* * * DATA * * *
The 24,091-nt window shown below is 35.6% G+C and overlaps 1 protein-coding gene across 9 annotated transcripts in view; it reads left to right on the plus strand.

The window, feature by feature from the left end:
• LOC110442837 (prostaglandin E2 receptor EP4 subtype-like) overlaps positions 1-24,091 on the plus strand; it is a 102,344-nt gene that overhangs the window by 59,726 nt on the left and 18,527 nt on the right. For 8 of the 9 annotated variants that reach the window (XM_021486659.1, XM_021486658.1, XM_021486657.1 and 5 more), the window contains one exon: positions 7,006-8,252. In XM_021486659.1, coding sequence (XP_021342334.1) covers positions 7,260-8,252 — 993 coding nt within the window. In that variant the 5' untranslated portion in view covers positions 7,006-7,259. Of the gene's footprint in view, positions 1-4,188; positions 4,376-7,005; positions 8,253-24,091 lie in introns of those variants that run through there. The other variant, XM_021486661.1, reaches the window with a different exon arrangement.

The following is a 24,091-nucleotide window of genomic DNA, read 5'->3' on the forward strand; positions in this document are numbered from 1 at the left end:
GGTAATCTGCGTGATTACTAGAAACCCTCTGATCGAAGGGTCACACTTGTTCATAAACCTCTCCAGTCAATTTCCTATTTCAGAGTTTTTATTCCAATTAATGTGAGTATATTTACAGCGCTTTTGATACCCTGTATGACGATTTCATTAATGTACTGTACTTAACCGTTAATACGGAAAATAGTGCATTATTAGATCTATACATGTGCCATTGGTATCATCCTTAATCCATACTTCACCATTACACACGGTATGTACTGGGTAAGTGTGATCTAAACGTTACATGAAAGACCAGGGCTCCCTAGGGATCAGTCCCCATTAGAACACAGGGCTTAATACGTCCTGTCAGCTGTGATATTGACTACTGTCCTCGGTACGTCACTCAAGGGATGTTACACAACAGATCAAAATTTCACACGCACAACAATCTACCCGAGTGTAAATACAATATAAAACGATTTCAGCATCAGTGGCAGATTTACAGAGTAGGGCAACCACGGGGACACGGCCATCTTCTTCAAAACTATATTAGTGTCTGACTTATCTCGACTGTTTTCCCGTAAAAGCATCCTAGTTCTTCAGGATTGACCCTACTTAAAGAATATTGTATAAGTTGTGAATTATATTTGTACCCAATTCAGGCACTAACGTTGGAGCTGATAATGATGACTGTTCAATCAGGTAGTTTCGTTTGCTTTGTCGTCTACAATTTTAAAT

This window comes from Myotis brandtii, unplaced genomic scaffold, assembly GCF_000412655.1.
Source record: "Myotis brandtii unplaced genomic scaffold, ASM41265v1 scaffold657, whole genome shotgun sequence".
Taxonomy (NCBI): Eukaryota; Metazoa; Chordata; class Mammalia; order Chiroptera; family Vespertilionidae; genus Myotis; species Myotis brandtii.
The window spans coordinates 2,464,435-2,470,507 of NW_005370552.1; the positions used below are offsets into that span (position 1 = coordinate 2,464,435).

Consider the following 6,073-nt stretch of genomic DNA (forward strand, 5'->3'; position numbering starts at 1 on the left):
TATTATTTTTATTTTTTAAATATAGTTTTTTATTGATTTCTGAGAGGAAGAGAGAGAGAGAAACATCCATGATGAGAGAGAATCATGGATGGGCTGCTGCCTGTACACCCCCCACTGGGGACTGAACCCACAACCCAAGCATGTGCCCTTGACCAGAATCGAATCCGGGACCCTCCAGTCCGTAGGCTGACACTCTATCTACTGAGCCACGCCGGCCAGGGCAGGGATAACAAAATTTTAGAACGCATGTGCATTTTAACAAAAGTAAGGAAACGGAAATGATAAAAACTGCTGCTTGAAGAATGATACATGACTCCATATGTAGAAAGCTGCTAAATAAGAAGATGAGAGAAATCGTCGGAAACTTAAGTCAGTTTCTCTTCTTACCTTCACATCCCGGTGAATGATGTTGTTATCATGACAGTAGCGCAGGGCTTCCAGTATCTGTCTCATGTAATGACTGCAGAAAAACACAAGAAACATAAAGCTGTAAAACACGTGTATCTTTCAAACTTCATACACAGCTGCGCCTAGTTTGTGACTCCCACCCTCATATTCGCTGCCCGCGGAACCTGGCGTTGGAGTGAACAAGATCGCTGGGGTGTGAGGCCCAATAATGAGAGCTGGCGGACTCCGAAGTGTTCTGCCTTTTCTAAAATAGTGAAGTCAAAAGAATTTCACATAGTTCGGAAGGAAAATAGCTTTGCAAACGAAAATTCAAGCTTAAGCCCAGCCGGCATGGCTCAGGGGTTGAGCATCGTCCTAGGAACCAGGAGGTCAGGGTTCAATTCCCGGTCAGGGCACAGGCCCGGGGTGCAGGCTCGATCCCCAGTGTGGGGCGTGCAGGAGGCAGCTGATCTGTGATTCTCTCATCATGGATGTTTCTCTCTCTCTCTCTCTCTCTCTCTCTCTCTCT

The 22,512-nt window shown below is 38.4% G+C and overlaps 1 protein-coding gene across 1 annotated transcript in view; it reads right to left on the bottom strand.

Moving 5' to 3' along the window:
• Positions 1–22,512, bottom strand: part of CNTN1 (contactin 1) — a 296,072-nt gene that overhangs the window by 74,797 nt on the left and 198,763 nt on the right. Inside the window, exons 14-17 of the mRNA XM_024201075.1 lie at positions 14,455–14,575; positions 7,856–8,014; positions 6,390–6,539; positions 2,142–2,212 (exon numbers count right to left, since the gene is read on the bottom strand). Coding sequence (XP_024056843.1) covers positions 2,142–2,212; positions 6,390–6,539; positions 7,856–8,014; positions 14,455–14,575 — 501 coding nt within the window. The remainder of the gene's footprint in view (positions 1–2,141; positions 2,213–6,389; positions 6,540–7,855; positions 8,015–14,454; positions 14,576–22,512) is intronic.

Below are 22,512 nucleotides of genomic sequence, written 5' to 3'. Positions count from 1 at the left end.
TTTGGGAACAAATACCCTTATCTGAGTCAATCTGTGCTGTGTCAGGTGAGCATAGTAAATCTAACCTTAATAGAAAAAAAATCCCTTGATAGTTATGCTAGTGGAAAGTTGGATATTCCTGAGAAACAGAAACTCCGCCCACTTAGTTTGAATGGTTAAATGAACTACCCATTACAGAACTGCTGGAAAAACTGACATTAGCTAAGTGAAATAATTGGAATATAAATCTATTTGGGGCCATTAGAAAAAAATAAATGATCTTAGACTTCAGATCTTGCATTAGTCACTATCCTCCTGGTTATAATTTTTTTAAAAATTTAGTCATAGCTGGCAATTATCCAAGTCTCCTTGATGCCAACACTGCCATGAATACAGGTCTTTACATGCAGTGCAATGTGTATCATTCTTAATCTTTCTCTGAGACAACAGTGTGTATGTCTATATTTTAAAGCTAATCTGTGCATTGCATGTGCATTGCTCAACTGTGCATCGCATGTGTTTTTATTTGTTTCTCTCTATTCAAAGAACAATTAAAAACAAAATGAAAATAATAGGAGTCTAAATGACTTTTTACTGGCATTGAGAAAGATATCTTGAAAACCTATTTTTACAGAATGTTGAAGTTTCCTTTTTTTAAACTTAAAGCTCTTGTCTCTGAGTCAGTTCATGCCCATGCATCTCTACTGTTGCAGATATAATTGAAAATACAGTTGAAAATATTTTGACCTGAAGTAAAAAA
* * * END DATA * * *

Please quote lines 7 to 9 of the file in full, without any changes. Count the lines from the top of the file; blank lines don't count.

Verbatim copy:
Source record: "Myotis brandtii unplaced genomic scaffold, ASM41265v1 scaffold657, whole genome shotgun sequence".
Taxonomy (NCBI): Eukaryota; Metazoa; Chordata; class Mammalia; order Chiroptera; family Vespertilionidae; genus Myotis; species Myotis brandtii.
The window spans coordinates 2,464,435-2,470,507 of NW_005370552.1; the positions used below are offsets into that span (position 1 = coordinate 2,464,435).